Linked by Eugenia Loli on Tue 26th Mar 2002 20:24 UTC, submitted by Jean-Baptiste Queru
Syllable, AtheOS Bill Hayden did the obvious: He forked AtheOS (which is technically similar to BeOS) and used its app_server and Interface Kit (without the use of X11) and rest of its kits on top of the 2.4.x Linux kernel. While the AtheOS kernel has some very nice features, by being modular, semi-microkernel, with good preemptive/multithreading support etc., it lacks a solid VM and swap support and of course, it lacks a good driver support, things that the Linux kernel provides. Bill Hayden accounced his fork on the AtheOS mailing list and made known that the "Atheos API has been merged with the BeOS API, there is PowerPC support, gcc 3.0.X compatiblity and OpenTracker/Deskbar as the desktop manager".
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Linux kernels
by Rayiner Hashem on Wed 27th Mar 2002 02:50 UTC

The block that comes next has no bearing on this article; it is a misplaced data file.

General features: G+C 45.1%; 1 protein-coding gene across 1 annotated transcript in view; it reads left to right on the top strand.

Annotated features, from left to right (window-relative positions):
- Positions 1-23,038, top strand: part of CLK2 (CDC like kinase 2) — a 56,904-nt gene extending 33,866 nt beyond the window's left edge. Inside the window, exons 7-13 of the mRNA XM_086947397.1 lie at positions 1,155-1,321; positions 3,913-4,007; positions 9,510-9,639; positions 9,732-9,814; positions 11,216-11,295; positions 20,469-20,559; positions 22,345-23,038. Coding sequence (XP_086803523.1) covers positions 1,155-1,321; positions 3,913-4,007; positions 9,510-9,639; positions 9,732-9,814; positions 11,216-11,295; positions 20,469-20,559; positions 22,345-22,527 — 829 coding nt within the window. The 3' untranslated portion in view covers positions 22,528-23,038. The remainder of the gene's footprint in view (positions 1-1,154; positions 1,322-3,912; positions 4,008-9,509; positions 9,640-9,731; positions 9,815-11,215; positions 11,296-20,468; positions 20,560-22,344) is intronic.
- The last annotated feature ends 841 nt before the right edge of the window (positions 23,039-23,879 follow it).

Well, the kernel doesn't have to "know" in advance about the module. It's just that the kernel->module interface changes so often that its hard for modules to work on older kernels. Whether this is good or bad is debatable. It allows kernel developers a great deal more flexibility, and stupid decisions in the interface don't stay in there for long. However, it does make binary-only drivers more complex. Since most Linux drivers are OSS and part of the kernel tree, so simply doing apt-get install kernel-package will update the driver. Binary-only drivers are bad bad things, and only have a few legitimate uses (NVIDIA's for example, where releasing the whole driver would give away an entire OpenGL implementation). For most stuff, like MIDI hardware, the developers are seriously full of themselves if they think that they're really giving something away by making the interface open.